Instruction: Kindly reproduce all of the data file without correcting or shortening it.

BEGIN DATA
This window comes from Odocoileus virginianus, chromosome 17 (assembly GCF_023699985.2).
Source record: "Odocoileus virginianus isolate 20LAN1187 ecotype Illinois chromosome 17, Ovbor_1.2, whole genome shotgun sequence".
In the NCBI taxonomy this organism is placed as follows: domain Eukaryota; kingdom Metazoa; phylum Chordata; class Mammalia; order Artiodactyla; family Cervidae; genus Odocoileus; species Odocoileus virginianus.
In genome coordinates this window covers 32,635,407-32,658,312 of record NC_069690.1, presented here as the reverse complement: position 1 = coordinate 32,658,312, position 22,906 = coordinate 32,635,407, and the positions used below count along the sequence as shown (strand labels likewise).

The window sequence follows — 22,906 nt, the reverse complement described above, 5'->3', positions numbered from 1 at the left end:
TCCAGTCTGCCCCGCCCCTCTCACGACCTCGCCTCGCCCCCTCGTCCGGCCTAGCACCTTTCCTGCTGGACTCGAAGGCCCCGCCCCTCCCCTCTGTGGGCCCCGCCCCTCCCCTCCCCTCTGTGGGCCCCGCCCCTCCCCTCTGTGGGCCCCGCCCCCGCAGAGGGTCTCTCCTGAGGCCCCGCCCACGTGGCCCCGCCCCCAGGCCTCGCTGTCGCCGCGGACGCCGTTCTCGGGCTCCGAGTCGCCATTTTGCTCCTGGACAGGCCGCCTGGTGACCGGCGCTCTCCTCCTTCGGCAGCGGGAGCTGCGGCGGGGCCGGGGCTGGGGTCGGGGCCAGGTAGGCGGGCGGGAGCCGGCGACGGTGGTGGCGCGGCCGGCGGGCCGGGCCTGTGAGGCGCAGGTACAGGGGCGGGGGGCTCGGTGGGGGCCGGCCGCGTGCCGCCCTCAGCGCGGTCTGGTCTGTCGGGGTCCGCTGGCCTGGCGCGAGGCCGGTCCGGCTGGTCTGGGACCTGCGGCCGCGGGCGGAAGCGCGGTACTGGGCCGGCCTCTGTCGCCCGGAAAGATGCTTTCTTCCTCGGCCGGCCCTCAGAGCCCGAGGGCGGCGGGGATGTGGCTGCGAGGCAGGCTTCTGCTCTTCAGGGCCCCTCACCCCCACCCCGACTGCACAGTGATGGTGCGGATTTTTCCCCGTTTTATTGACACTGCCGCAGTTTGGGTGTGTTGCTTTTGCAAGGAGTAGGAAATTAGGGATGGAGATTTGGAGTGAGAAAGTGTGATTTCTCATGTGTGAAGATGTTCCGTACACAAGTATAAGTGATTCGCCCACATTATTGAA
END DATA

This window comes from Odocoileus virginianus, chromosome 17 (assembly GCF_023699985.2).
Source record: "Odocoileus virginianus isolate 20LAN1187 ecotype Illinois chromosome 17, Ovbor_1.2, whole genome shotgun sequence".
In the NCBI taxonomy this organism is placed as follows: domain Eukaryota; kingdom Metazoa; phylum Chordata; class Mammalia; order Artiodactyla; family Cervidae; genus Odocoileus; species Odocoileus virginianus.
In genome coordinates this window covers 32,635,407-32,658,312 of record NC_069690.1, presented here as the reverse complement: position 1 = coordinate 32,658,312, position 22,906 = coordinate 32,635,407, and the positions used below count along the sequence as shown (strand labels likewise).

The window sequence follows — 22,906 nt, the reverse complement described above, 5'->3', positions numbered from 1 at the left end:
TCCAGTCTGCCCCGCCCCTCTCACGACCTCGCCTCGCCCCCTCGTCCGGCCTAGCACCTTTCCTGCTGGACTCGAAGGCCCCGCCCCTCCCCTCTGTGGGCCCCGCCCCTCCCCTCCCCTCTGTGGGCCCCGCCCCTCCCCTCTGTGGGCCCCGCCCCCGCAGAGGGTCTCTCCTGAGGCCCCGCCCACGTGGCCCCGCCCCCAGGCCTCGCTGTCGCCGCGGACGCCGTTCTCGGGCTCCGAGTCGCCATTTTGCTCCTGGACAGGCCGCCTGGTGACCGGCGCTCTCCTCCTTCGGCAGCGGGAGCTGCGGCGGGGCCGGGGCTGGGGTCGGGGCCAGGTAGGCGGGCGGGAGCCGGCGACGGTGGTGGCGCGGCCGGCGGGCCGGGCCTGTGAGGCGCAGGTACAGGGGCGGGGGGCTCGGTGGGGGCCGGCCGCGTGCCGCCCTCAGCGCGGTCTGGTCTGTCGGGGTCCGCTGGCCTGGCGCGAGGCCGGTCCGGCTGGTCTGGGACCTGCGGCCGCGGGCGGAAGCGCGGTACTGGGCCGGCCTCTGTCGCCCGGAAAGATGCTTTCTTCCTCGGCCGGCCCTCAGAGCCCGAGGGCGGCGGGGATGTGGCTGCGAGGCAGGCTTCTGCTCTTCAGGGCCCCTCACCCCCACCCCGACTGCACAGTGATGGTGCGGATTTTTCCCCGTTTTATTGACACTGCCGCAGTTTGGGTGTGTTGCTTTTGCAAGGAGTAGGAAATTAGGGATGGAGATTTGGAGTGAGAAAGTGTGATTTCTCATGTGTGAAGATGTTCCGTACACAAGTATAAGTGATTCGCCCACATTATTGAA